Within days of the declaration of war, boys were being called upon to contribute to the war effort at home, in place of their fathers, brothers and uncles who had volunteered.
A report of a joint meeting of the National Farmers Union and the Market Gardeners published in the Worcester Daily Times 11th August 1914, describes some of the arrangements put into place to ensure that the autumn harvest could be gathered in, despite the departure of both men and horses.
The effect of the commandeering of horse and re-calling of men to the colours was considered. It was generally agreed that little inconvenience has been thus caused, and opinion was expressed that the selection and commandeering had been carried out by those in authority with as much care as possible in order to avoid any inconvenience.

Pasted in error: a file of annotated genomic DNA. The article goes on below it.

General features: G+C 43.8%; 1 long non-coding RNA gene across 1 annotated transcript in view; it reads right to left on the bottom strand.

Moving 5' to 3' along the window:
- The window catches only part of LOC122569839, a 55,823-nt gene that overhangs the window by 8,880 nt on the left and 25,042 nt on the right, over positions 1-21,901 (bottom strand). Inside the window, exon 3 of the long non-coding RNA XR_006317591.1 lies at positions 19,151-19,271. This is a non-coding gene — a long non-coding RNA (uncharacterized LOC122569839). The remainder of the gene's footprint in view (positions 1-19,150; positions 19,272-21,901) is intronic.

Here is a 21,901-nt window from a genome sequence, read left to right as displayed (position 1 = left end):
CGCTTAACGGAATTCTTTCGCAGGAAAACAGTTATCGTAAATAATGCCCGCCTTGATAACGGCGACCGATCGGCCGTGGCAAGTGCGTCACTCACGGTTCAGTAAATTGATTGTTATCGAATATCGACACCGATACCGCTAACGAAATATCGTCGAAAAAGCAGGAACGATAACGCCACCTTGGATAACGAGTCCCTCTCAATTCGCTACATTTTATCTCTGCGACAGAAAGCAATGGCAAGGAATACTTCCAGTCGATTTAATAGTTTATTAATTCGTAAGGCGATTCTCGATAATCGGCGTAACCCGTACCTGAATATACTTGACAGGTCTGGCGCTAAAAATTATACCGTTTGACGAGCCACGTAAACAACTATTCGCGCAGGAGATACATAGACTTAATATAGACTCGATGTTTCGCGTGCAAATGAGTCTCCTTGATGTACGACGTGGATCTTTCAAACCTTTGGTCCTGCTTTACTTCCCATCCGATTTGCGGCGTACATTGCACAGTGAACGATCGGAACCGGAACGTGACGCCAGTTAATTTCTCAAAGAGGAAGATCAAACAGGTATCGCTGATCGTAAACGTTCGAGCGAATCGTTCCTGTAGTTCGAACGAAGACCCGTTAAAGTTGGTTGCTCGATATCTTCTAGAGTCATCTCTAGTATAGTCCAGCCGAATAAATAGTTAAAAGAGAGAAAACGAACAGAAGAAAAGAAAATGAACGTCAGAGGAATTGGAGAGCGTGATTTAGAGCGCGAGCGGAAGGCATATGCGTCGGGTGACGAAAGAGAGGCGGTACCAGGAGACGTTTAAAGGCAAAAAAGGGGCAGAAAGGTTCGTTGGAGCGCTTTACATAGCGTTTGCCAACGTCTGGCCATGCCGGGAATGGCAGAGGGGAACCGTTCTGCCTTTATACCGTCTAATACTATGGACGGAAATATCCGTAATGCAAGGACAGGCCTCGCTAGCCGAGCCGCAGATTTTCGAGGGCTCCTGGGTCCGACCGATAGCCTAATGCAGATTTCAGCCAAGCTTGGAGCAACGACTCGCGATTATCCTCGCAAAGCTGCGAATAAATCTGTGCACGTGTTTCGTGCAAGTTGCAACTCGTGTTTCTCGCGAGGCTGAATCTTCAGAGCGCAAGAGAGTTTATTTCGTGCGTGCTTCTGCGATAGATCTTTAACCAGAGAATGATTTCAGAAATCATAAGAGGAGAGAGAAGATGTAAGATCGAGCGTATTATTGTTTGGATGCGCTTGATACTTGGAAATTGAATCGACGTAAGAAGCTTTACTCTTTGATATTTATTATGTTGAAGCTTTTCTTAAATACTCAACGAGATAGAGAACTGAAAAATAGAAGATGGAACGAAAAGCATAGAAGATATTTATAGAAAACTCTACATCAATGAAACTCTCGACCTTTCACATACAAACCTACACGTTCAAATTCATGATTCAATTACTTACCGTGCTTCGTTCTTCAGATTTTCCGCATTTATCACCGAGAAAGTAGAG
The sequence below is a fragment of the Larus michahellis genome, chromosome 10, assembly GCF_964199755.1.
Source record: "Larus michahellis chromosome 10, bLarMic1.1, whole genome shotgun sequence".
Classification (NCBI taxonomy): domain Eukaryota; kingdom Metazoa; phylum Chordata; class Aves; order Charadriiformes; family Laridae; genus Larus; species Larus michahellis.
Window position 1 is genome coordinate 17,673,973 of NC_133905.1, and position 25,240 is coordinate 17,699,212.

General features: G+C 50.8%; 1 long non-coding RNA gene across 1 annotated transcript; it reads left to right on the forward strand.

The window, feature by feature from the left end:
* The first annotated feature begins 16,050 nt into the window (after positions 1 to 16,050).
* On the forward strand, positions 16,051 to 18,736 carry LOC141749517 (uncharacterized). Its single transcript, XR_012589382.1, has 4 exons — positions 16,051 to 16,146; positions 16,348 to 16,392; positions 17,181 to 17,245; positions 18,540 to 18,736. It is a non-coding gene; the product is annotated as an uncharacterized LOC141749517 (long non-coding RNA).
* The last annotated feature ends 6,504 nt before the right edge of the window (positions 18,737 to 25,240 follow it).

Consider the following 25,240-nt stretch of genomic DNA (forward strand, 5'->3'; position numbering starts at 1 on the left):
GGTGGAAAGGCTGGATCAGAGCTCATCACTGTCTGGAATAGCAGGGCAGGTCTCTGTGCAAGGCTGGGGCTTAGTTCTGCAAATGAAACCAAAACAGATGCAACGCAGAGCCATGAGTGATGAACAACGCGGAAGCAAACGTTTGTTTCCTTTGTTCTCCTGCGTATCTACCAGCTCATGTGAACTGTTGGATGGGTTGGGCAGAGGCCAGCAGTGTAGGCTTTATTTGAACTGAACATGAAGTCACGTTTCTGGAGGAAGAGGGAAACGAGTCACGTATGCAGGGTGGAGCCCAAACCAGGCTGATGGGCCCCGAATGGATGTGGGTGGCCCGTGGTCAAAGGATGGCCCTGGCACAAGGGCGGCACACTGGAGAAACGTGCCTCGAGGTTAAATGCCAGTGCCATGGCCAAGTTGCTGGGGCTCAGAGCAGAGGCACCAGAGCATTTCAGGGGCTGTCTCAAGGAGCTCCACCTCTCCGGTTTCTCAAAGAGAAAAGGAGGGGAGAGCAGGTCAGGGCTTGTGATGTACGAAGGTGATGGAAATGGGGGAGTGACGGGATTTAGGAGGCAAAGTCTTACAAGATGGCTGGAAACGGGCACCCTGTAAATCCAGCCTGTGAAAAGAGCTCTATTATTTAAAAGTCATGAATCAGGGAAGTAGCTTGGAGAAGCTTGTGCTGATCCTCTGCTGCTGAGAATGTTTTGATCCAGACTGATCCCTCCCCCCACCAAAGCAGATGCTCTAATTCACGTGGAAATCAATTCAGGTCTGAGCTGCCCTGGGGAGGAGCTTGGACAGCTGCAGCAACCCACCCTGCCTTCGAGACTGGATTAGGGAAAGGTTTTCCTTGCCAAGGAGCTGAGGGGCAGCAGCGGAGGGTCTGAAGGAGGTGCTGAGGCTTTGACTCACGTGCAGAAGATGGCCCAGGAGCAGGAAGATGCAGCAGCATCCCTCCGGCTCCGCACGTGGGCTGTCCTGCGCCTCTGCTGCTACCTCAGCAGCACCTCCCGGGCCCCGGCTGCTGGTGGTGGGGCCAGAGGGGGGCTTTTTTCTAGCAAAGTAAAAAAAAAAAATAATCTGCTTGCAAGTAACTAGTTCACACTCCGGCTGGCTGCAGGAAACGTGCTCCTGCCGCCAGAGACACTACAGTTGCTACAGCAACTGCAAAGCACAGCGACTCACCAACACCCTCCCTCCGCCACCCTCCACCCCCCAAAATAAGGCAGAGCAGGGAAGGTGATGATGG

Discussion followed as the possibility of a lack of carters for carrying the harvest, It was thought this would be met by the labourers already available but in the event of a shortage it was decided to ask local Boy Scouts to help in this, as it was apparent the Boy Scouts could render valuable help. It is hoped that labour will be plentiful in helping, because the crops are abundant. The prices of provisions in the towns are easier now.
During the war, scouts camped at Eckington Hall and helped to gather in the fruit harvest, visited on one occasion by the Chief Scout himself, Lord Baden Powell.